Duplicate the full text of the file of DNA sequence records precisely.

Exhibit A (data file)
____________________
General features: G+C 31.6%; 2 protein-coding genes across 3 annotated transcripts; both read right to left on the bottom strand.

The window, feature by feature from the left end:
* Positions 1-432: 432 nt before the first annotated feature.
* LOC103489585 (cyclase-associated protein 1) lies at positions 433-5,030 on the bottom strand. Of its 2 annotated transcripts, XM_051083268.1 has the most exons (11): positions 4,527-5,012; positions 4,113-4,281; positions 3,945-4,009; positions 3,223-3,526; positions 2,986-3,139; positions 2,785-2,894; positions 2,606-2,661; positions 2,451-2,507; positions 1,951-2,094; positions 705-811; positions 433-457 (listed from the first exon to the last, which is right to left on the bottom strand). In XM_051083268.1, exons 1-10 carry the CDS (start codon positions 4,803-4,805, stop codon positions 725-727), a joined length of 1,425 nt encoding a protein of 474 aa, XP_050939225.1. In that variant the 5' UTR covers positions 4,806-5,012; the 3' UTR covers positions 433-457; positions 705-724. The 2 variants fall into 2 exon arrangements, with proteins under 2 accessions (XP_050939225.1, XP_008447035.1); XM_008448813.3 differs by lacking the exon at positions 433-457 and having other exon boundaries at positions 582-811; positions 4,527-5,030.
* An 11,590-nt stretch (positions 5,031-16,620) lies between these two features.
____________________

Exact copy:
General features: G+C 31.6%; 2 protein-coding genes across 3 annotated transcripts; both read right to left on the bottom strand.

The window, feature by feature from the left end:
* Positions 1-432: 432 nt before the first annotated feature.
* LOC103489585 (cyclase-associated protein 1) lies at positions 433-5,030 on the bottom strand. Of its 2 annotated transcripts, XM_051083268.1 has the most exons (11): positions 4,527-5,012; positions 4,113-4,281; positions 3,945-4,009; positions 3,223-3,526; positions 2,986-3,139; positions 2,785-2,894; positions 2,606-2,661; positions 2,451-2,507; positions 1,951-2,094; positions 705-811; positions 433-457 (listed from the first exon to the last, which is right to left on the bottom strand). In XM_051083268.1, exons 1-10 carry the CDS (start codon positions 4,803-4,805, stop codon positions 725-727), a joined length of 1,425 nt encoding a protein of 474 aa, XP_050939225.1. In that variant the 5' UTR covers positions 4,806-5,012; the 3' UTR covers positions 433-457; positions 705-724. The 2 variants fall into 2 exon arrangements, with proteins under 2 accessions (XP_050939225.1, XP_008447035.1); XM_008448813.3 differs by lacking the exon at positions 433-457 and having other exon boundaries at positions 582-811; positions 4,527-5,030.
* An 11,590-nt stretch (positions 5,031-16,620) lies between these two features.